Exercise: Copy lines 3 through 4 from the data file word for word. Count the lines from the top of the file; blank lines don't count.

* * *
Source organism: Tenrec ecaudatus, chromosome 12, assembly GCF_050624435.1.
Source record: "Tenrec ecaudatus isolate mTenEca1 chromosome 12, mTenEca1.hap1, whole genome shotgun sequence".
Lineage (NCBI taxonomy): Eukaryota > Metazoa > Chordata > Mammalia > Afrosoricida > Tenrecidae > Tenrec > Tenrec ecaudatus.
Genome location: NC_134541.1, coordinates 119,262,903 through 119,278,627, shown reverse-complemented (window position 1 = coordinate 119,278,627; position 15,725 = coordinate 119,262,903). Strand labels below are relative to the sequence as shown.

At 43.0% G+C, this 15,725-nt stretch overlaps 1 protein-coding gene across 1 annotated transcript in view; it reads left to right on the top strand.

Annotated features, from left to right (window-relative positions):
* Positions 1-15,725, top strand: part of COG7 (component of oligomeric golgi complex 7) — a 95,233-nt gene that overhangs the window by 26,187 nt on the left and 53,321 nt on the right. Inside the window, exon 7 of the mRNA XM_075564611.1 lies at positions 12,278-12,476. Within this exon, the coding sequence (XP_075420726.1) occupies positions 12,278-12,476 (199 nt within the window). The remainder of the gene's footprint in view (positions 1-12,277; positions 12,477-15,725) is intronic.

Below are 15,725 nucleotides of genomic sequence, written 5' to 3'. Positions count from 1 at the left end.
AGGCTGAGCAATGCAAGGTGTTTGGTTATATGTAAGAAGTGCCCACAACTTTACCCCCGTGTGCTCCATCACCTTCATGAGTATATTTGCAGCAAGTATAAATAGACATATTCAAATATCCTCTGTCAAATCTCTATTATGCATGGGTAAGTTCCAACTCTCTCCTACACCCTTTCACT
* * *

Lineage (NCBI taxonomy): Eukaryota > Metazoa > Chordata > Mammalia > Afrosoricida > Tenrecidae > Tenrec > Tenrec ecaudatus.
Genome location: NC_134541.1, coordinates 119,262,903 through 119,278,627, shown reverse-complemented (window position 1 = coordinate 119,278,627; position 15,725 = coordinate 119,262,903). Strand labels below are relative to the sequence as shown.